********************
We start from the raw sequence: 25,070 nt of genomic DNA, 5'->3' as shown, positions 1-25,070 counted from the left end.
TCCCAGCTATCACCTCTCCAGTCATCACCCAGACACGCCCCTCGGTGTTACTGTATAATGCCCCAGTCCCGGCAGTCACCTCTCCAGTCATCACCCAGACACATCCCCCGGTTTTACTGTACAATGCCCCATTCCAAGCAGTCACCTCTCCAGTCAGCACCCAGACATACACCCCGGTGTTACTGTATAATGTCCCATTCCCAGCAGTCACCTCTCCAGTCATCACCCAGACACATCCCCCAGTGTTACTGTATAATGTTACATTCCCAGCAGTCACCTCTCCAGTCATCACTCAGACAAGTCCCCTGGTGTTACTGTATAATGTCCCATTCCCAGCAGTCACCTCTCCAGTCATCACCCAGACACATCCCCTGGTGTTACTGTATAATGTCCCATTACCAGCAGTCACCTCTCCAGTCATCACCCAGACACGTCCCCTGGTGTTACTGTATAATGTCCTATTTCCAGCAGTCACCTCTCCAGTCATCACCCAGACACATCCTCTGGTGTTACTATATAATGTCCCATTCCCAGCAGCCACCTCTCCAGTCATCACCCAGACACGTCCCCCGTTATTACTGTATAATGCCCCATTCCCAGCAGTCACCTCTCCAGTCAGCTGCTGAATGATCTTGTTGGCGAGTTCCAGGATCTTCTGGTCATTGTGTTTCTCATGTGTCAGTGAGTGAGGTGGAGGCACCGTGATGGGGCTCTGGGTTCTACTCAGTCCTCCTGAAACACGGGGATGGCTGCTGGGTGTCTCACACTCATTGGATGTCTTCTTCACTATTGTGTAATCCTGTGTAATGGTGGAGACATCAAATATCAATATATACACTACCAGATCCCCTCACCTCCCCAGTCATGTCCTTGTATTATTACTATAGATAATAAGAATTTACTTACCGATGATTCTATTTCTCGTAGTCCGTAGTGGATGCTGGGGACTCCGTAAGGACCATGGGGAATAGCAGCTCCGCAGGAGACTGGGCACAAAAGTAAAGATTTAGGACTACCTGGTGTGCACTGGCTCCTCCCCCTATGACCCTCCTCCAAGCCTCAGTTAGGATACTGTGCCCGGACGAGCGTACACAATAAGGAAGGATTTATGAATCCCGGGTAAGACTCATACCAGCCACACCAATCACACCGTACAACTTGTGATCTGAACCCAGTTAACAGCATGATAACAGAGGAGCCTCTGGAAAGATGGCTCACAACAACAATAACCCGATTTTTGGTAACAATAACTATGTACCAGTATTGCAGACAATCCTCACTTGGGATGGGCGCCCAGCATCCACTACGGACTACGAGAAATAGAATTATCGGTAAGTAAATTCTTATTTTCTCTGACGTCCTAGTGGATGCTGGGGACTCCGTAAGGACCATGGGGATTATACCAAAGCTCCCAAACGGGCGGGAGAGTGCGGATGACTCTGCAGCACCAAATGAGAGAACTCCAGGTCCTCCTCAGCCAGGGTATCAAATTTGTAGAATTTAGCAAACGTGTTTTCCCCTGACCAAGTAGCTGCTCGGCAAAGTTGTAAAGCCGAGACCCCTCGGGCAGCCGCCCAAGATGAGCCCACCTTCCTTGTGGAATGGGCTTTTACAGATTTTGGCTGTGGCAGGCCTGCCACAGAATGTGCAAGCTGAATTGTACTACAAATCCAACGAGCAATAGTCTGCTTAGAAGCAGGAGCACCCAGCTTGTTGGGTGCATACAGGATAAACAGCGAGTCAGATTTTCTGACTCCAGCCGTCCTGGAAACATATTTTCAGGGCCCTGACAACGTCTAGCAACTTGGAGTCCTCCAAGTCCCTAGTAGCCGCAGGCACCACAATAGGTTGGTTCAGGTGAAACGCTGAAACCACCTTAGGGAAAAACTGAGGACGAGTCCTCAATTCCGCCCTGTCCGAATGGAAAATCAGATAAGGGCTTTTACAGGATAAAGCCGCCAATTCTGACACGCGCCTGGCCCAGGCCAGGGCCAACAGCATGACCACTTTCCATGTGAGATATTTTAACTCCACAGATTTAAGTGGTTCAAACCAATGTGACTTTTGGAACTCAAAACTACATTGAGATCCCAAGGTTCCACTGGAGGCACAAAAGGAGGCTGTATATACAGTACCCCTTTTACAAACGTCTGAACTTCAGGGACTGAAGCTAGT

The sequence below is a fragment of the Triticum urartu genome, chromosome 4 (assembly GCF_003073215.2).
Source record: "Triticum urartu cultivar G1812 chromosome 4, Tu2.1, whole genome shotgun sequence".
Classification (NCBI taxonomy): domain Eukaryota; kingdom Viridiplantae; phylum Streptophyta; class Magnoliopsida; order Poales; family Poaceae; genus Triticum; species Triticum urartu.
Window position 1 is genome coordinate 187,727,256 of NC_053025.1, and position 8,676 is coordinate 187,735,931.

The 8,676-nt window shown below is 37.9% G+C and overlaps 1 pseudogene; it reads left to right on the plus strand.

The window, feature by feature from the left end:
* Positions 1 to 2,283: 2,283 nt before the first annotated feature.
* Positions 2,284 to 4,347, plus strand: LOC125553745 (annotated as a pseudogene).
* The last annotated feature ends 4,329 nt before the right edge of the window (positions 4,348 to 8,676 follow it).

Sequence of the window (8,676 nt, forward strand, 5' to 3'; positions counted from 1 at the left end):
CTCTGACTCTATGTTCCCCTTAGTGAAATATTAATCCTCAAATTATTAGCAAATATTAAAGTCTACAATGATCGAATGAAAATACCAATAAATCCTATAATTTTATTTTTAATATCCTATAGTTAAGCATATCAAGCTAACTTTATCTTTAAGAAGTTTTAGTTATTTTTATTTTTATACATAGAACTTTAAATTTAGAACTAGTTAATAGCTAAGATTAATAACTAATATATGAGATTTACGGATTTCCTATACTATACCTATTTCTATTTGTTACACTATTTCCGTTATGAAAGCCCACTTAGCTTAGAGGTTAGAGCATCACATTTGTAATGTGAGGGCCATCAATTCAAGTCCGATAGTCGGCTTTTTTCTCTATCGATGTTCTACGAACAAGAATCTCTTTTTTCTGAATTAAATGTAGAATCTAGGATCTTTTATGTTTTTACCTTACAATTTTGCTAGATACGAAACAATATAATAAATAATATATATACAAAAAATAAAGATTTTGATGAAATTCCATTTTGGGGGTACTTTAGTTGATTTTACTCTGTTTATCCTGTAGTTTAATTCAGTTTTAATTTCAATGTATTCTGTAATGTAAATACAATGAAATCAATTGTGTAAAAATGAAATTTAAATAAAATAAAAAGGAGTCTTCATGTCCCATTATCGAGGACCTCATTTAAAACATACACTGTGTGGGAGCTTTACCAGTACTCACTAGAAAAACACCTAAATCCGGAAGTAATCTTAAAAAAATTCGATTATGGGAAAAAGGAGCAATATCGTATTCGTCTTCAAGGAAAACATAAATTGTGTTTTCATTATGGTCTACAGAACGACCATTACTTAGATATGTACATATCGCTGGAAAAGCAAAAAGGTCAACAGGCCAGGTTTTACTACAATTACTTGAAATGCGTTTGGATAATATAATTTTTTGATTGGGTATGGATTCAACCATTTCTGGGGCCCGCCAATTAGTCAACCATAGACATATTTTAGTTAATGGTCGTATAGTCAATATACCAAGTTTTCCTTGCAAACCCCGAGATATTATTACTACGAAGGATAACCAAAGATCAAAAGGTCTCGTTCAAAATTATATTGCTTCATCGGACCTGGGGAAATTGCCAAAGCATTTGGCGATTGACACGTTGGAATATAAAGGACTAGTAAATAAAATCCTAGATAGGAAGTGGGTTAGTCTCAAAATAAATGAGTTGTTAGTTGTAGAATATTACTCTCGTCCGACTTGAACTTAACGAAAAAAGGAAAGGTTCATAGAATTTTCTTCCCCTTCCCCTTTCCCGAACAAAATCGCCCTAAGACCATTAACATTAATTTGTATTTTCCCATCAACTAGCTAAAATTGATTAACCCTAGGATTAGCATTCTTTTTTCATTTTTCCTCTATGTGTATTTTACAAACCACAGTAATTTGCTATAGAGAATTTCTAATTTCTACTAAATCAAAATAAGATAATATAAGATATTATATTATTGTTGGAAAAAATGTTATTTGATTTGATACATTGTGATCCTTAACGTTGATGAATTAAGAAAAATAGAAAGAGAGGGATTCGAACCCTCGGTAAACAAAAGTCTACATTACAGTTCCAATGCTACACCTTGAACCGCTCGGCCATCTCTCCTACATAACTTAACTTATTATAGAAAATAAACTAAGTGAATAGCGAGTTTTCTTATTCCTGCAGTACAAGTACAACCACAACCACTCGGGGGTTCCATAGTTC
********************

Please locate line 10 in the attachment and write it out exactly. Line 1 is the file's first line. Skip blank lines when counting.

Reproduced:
* Positions 2,284 to 4,347, plus strand: LOC125553745 (annotated as a pseudogene).